June 29, 2000
Visit, Appetites, and Love
The days flow by, mostly unremarkable, other than the fact that morning sickness hasn't quite seemed to have taken a toehold on me, yet. There have been some queasy moments, but nothing serious. I'll keep crossed fingers that it continues for the whole trimester. I'm also gradually realizing that I have lost my brain and any extra energy I might have had. That isn't quite so fun.
Bob has arrived. He and Mai and Andrew, their son, actually appeared Monday and that evening John and I drove over to their new house with food from China Gourmet and it was very, very well received. They liked what we brought and we liked visiting them in their house on the golf course. None of them play golf, but the movers were saying that they just should hop the fence and play. The good thing about living where they do is that the view from the back of the house is really nice, this time of year. Lots of green, rolling land, nearly like it's just their own huge yard. There is some swampy stuff right on the other side of the fence, though, so I don't know how long it will be until mosquitos find the place.
The new house, itself, is beautiful, large and really nice. A few kinks that the builder didn't quite finish, but mostly it's all there. Solid and newly insulated and everything. They're rolling around in it, a little, as it's bigger than their old place. I kinda liked that we moved into a place that was smaller than our old place, both to get rid of things we didn't need and to figure out what it was we really did need. But most people move as they did. They really like it, which is cool. It's also not that far from a Safeway, which is where we went and got dessert. Turns out that Dreyer's has this gorgeous mango sorbet that has whole fruit in it and it shows. The richness of the flavor and the depth is just wonderful. No fat, and lots and lots of really nice flavor, so I bought some for myself last night, when John and I went to the market.
It was another shopping trip with some really astonishingly healthy stuff. We got Popeye's fried chicken to make up for it; but the chicken dinner really made my stomach mildly unhappy. Which was kinda sad for me. I was half hoping it would be okay. This morning I had a scrambled egg, a fresh plum, a glass of calcium orange juice and a bowl of whole grain cinnamon cereal, which turned out to be a really square and nice meal; but I was nibbling Wheat Thins and cheddar before lunch time, raced through my chicken with mushroom sauce and rice with broccoli flowerets, and am probably going to be nibbling all afternoon.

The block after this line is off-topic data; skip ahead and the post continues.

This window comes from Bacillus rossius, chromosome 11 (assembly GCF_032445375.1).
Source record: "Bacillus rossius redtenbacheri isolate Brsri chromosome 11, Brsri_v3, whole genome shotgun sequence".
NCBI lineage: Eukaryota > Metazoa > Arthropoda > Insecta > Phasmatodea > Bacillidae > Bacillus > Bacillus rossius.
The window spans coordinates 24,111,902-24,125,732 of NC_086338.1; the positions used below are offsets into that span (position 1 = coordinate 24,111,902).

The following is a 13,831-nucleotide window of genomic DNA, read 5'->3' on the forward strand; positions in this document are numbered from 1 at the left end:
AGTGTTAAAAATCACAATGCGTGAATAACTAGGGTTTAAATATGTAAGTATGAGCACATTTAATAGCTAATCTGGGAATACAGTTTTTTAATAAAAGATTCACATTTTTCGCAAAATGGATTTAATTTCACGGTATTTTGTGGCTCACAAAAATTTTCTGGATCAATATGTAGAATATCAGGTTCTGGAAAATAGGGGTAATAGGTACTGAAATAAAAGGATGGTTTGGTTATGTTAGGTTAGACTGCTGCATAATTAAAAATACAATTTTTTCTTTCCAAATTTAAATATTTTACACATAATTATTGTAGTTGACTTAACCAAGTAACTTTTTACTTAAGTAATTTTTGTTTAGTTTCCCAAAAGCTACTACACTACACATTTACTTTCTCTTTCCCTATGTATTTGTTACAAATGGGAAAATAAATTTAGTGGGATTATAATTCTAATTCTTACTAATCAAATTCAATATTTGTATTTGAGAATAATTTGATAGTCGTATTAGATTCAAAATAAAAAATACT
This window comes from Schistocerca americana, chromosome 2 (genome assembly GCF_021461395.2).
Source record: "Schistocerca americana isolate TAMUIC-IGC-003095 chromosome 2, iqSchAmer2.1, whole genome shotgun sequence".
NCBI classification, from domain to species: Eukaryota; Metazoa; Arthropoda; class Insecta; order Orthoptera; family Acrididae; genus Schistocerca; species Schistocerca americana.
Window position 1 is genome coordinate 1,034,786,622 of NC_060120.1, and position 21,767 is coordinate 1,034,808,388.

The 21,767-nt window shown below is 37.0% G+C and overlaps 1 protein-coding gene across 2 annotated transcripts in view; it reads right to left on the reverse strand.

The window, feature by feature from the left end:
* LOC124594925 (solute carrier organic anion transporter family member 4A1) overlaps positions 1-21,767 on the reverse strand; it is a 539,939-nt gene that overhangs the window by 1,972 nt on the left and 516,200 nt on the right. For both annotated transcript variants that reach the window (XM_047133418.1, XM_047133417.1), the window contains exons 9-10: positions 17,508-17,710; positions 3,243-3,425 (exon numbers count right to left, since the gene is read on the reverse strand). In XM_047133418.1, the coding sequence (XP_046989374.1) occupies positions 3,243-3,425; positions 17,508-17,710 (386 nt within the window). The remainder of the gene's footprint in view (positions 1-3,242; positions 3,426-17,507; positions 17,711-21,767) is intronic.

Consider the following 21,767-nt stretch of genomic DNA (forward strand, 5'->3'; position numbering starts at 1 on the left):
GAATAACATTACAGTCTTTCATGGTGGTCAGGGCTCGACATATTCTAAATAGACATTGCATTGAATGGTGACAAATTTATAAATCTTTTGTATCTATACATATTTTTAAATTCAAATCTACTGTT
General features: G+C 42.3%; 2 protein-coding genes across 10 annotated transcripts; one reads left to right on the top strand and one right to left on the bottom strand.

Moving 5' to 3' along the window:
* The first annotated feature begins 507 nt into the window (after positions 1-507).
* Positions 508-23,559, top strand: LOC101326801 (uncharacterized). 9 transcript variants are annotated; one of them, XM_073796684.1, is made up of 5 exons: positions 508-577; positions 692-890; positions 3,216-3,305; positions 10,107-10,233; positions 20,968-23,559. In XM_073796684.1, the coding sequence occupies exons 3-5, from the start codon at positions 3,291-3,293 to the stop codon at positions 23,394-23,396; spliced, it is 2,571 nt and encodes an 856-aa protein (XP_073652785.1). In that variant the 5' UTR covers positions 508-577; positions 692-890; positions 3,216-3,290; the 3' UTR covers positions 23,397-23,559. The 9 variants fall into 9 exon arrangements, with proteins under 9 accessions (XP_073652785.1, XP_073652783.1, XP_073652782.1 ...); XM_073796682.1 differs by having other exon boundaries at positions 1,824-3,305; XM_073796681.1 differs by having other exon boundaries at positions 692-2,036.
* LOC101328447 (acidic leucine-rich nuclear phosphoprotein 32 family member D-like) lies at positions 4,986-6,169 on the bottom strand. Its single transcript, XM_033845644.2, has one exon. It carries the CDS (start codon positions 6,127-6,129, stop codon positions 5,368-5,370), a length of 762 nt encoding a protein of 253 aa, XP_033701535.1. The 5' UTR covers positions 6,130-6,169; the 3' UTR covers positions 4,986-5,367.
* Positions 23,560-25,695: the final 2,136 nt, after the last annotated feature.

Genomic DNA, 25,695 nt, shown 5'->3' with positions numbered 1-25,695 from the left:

It seems to be okay, weight wise, as I've gained only a little more than a pound since this all started. I'm only supposed to gain about 3 pounds in the first trimester anyway. The second will start seeing a pound per week gain, and then the third will see that decrease a little. Sounds like I'm going to have to watch my weight like a hawk, both when I don't gain enough and when I gain too much.
Realized something when a friend assumed that I was watching my weight because I hated how I looked. I like how I look, on the most part. I like this long, strong body. I've always hated being female, to some extent, but I realize, now, that a lot of that was due to most of those parts of me being in pain and being useless and frustrating. Now that I'm actually using them and they're all changing in order to be utilitarian instead of patently ornamental, or only a source of pleasure for someone other than me, they're getting a little higher in my estimation. So I'm probably going to really like this body when, from a superficial stance, it's getting 'popularly ugly', i.e. gaining features that pop culture likes to state is 'ugly'. Mostly because there's a reason and a usage behind the features. Any weight gain will be gain in support stuctures and in growth of the baby itself. Stretch marks are just accomidation features. Breast growth will be to actually do the magic of making milk and sustaining life. It's just kinda cool. Weird, yes, as the changes are so swift in comparison to how little my body has really changed in the last 15 years; but not bad and certainly not something to hate.
Yeah, some of it is uncomfortable. No one is going to say that morning sickness or heavier breasts are enjoyable things. But, as a book so succinctly stated, these discomforts were not solely designed to make the mother's life miserable. The first leads to a more highly efficient digestive system, plus is a side effect of a number of hormonal changes. The latter simply provides necessary mechanisms for sustaining the new life. It becomes interesting in the light of the utility.
Oh, I put a picture of the fish into yesterday's account.
Today's also the first sunny day since the weekend. Warm and bright. I should probably go for a short walk.
I did. It was wonderful. Hot out there, especially with the high-altitude sunshine. I never really realized that it would make such a difference, but it realy does. The heat is so much more intense up here, and even the deep sunshine of San Diego doesn't quite compare with the glare of the thermonuclear reaction that is a mile closer here. So I kept to a low-traffic road that had a few shade trees established well enough to actually get some shade from on the sidewalk and I toddled down it, checking my Pikachu every once in a while for how long I'd been out. I started determined to only keep it to 10 minutes out and then just go right back, but when I hit the end of the ten minutes I was in mildly new territory and I wanted to see what was just beyond a bend.